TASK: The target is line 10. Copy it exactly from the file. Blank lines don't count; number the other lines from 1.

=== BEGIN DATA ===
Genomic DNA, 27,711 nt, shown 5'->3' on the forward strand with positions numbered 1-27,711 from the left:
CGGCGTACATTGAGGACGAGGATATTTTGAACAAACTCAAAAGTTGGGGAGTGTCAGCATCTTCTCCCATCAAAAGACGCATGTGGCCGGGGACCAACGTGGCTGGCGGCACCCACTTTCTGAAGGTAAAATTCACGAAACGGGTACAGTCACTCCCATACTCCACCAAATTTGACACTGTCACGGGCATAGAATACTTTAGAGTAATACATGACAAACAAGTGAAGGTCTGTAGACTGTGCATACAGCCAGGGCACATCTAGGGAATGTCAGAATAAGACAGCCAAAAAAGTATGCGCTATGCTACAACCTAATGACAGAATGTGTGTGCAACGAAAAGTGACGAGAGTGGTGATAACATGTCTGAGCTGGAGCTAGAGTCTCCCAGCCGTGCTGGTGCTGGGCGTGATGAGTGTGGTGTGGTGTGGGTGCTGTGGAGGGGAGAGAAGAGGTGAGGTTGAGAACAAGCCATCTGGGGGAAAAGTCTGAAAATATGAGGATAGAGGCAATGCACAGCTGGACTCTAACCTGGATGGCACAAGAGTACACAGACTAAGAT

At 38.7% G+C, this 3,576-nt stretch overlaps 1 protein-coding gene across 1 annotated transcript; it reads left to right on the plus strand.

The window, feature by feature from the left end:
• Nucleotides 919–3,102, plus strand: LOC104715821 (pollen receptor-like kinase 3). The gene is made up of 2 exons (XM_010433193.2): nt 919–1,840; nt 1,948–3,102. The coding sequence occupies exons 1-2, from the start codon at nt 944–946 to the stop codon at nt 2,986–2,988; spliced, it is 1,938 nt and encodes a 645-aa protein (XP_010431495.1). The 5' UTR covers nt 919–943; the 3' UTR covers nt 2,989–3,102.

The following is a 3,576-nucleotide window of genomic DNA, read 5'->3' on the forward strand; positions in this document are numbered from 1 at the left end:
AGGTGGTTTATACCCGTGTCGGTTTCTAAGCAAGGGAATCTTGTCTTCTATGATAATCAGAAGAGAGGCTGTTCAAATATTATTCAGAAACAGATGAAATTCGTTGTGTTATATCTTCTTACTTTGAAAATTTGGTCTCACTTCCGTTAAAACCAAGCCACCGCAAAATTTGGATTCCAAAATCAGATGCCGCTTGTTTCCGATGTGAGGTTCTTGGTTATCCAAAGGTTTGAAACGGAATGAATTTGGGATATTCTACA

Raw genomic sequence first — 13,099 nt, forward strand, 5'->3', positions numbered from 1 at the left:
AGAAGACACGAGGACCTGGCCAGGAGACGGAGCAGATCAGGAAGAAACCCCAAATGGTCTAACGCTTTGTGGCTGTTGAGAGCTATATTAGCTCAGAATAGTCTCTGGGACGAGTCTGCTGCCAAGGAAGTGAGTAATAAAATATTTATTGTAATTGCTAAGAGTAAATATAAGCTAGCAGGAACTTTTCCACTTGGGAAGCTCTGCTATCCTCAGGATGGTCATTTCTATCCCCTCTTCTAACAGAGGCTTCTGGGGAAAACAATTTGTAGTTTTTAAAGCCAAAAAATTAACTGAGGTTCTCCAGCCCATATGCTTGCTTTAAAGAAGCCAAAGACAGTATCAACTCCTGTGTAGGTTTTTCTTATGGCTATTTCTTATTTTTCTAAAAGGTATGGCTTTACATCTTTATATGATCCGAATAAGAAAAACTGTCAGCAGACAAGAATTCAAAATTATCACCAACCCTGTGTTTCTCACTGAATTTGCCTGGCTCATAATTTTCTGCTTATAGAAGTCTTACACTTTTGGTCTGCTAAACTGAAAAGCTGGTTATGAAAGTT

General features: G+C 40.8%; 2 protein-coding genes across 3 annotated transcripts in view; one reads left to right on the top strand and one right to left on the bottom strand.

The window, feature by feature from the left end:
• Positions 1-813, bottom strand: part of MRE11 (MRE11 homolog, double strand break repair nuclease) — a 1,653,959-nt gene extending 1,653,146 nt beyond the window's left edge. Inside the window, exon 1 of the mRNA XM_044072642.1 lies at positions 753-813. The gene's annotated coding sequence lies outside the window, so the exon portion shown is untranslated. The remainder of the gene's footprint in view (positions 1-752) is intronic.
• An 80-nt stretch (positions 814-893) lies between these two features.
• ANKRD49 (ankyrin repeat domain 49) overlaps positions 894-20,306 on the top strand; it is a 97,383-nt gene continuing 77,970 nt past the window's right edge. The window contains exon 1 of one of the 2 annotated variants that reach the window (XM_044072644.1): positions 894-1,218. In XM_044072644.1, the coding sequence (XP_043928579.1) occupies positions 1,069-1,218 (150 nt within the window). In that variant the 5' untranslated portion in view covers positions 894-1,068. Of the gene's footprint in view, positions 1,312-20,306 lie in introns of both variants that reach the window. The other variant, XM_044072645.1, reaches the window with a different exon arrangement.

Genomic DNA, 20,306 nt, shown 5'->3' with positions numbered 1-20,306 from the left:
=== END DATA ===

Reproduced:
General features: G+C 40.8%; 2 protein-coding genes across 3 annotated transcripts in view; one reads left to right on the top strand and one right to left on the bottom strand.